And spending so much of it with friends lately?  So wonderful.  I am so lucky.  You know, this is never the life I would have asked for — but it has so many good parts, and laughing with friends and playing with children and quiet time with my husband make the rough parts easier and the easy parts full of joy.  And there is so very much joy.  Jessica’s baby Alice, for example.  I held her again yesterday, and she makes my heart sing with promise for the future.  She is so loved, by her parents, by her siblings, by her bloggy mama aunties — and goodness will follow her.  I can tell.

As Kristen likes to tease me, suunshine and rainbows follow me everywhere.  When I hold baby Alice, they multiply.  She is such a blessing to her family and friends!

In other news, the pool is finished (oh, floating in it is heaven — my hip slips back into place, my aches are soothed, and just for a little while I can forget my limitations), the sunroom surrounding it is being shingled (when the guys show up, they do great work!), and yesterday I bought new plants at Johnson’s Nursery.  PERENNIALS. 

Think about that one for a moment!

The picture on this post is from yesterday’s tea and chocolate date.  I love the full picture so much but we all have different levels of privacy for this blogging thing and just like I don’t post pictures of my kids (which makes posts like this week’s happiness look way too self-centered — sorry about that!), not everyone likes their picture on the web.  So I keep pictures of book club, anonymous and pseudonymous bloggers off the internet, but I do keep them in my heart.  Maybe you can tell from the cropped picture above how happy I am to be with friends.  Trust me when I say their smiles are big and bright too.

So how am I doing?  Better than I deserve. 

And I’m so, so grateful.

If you have a moment to pray or cheer another cancer warrior on, could you please lift up my friend Jenny?  She is battling her tumor Gertrude again, and the Xeloda is hurting her, like it hurt me last Fall (luckily for her it appears to be working!)  She blogs at Get Out Gertrude and twitters as @jaydub26.  Thank you.


I thought I was too tired…

May 22, 2011

just a field of buttercups

… to meet up with Stimey and UpsideBackwards Kate this week, but I went anyway and had a wonderful time with Kate, a best-friend-I-just-hadn’t-met-yet, and Jean, who I adore and admire and puts up with me whenever we can remember to get out and playdate.  We three talked and talked like old friends, which of course we are, thanks to the wonders of the internet, blogs and twitter, and we noshed on Whittiker’s dark chocolate and kiwifruit (not “kiwi,” we were told by the Kiwi, and thankgoodness that got straightened out right off!)  Kate brought wonderful New Zealand picture books for my boys and chocolate for us all.  (I brought nothing, because I’m a bit of an idiot that way, although I did consider stopping along the way and picking up Rita’s to share — but then reconsidered, because I think it’s actually Italian ice, even if it is a Maryland-ish treat.  Oh, drat, where was I?)  It was a lovely afternoon, and we took a picture of us all smooshed up together to treasure and remember it by.Susan Niebur May 2011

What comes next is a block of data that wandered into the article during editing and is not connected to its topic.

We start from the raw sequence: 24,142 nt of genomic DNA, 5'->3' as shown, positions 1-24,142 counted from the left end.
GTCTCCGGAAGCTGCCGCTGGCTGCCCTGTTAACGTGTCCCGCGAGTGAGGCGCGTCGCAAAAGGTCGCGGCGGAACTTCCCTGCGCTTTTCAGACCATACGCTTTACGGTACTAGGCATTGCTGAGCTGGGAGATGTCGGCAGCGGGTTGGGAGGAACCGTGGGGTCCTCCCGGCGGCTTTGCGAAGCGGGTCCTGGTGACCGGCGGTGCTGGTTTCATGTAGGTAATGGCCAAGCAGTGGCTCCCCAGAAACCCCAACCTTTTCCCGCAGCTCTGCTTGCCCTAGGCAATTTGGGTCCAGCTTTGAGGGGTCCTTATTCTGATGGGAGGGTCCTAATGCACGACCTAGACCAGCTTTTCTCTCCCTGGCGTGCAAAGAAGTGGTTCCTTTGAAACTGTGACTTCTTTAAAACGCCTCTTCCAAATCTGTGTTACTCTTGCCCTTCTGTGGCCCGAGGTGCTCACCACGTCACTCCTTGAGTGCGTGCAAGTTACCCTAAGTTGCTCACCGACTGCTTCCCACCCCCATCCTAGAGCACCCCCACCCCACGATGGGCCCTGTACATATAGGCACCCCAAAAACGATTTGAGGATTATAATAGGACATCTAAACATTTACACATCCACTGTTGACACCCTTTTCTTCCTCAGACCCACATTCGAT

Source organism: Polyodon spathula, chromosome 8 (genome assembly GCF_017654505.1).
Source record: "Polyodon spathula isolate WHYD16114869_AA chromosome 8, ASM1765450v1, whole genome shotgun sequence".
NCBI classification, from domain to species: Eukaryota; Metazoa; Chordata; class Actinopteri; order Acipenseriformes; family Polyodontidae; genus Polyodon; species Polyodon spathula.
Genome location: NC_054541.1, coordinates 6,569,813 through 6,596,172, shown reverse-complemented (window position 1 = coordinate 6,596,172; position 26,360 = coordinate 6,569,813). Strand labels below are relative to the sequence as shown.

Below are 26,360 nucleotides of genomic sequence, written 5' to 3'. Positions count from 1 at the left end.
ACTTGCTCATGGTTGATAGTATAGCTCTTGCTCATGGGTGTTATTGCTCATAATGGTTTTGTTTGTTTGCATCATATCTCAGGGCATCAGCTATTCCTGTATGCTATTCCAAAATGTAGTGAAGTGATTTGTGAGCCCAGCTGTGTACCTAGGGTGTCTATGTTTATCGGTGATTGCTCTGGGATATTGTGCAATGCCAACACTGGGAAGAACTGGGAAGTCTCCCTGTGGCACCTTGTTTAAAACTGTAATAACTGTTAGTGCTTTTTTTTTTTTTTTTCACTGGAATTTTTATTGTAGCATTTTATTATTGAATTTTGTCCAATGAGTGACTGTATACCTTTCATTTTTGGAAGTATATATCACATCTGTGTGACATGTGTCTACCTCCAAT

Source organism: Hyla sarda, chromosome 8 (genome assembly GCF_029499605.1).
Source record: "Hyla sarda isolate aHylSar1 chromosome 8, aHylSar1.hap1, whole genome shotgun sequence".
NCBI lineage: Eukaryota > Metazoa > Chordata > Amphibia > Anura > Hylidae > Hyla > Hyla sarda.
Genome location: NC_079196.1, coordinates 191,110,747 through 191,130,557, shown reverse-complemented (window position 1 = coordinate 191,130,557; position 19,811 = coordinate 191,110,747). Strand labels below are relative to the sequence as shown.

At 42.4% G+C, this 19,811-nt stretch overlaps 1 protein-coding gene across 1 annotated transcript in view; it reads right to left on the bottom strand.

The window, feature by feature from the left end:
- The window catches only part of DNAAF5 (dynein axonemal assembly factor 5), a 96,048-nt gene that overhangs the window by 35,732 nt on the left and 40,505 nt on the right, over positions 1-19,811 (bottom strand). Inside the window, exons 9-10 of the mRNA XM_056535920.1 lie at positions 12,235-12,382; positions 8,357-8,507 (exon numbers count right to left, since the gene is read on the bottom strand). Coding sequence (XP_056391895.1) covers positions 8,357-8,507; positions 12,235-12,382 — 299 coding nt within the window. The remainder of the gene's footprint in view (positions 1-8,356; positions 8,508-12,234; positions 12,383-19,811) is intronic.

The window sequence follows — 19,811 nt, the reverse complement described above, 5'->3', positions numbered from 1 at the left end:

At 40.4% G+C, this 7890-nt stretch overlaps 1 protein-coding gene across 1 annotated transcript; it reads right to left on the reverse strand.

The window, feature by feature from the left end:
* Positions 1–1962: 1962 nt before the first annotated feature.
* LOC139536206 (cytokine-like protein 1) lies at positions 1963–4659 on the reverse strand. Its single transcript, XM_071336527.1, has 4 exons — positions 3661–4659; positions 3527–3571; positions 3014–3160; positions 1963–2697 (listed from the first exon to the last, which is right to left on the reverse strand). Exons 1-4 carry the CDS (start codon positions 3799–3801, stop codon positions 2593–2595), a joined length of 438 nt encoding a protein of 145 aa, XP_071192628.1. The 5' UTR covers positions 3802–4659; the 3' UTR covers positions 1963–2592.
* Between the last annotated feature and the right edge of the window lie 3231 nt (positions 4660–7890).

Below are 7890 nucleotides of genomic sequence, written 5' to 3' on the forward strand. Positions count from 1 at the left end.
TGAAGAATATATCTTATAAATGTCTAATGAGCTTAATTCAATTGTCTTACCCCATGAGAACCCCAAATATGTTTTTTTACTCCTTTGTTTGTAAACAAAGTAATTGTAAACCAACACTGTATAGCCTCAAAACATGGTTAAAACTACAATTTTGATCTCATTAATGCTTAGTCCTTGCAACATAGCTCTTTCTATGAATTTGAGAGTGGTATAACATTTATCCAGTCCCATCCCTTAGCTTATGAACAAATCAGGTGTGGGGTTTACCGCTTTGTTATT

… to go out after dark, while Daddy read the kids to sleep, but I went anyway, bolstered by your encouragement, and I got an awesome haircut Thursday night.  It’s wet right now, since it’s morning and all, but I’ll post a pic asap.  I really like it — it’s on the long side of being really short, and it’s just perfect.  Oh, wait, here’s one if you don’t mind a little (lack of) cleavage and visible radiation burn:

… to rewrite that chapter for my book, but I stayed up late too many nights at the computer and I now have actually written the story of Stardust.  And I’m happy with it.

… to playdate with R and her girls, but it was absolutely wonderful to sit and talk and look at the forest, to swing the children endlessly, and to play baseball with my boys and her girls.

… to babysit earlier in the week, but of course I wasn’t, because they’re BIG KIDS NOW and L and Widget and Little Bear just played and played and were angels together.  Silly me.

… to take Widget to soccer practice, but I went and sat in the sun with my friends C and M, and we had a wonderful time watching the kids play and Widget score SIX GOALS and C2 coach and afterwards she told me that my son was really good at soccer.  Which was awesome.

Susan Niebur, midair -- on Kristen's rope swing… to go to Kristen’s yesterday, but OMG it was fun and we were so busy talking and laughing and eating and swinging from the GIANT ROPE SWING IN THE SKY and squirting Redi-Whip in each other’s mouths and laughing and cuddling the littlest one (he is so yummy!) that the iPhones just sat on the table (if we weren’t taking pictures as the Mamarazzi – like the one on the right that shows E swinging SO FAR off the ground!) and we didn’t tweet once.Kristen's rope swing

… to make a picture album earlier this week, but it was not that hard at all, and I’m setting a goal to make another one this week featuring good times we’ve had with friends, because really, isn’t that a major part of growing up?  I am really excited about this and hope I took enough pictures along the way to remember the incredible mix of playdates and parkdates and museums and field trips and just playing in the back yard together with so many wonderful, loving friends.  Four years ago, I had my worries — but I’ve tried to cover the worries with love, and it’s working out, you know?  All in all, it’s been a good childhood, and I want my kids to remember all the wonderful good times we’ve had together.  It has been a GOOD childhood.

… to leave the house, but look what all I would have missed.

Field of buttercups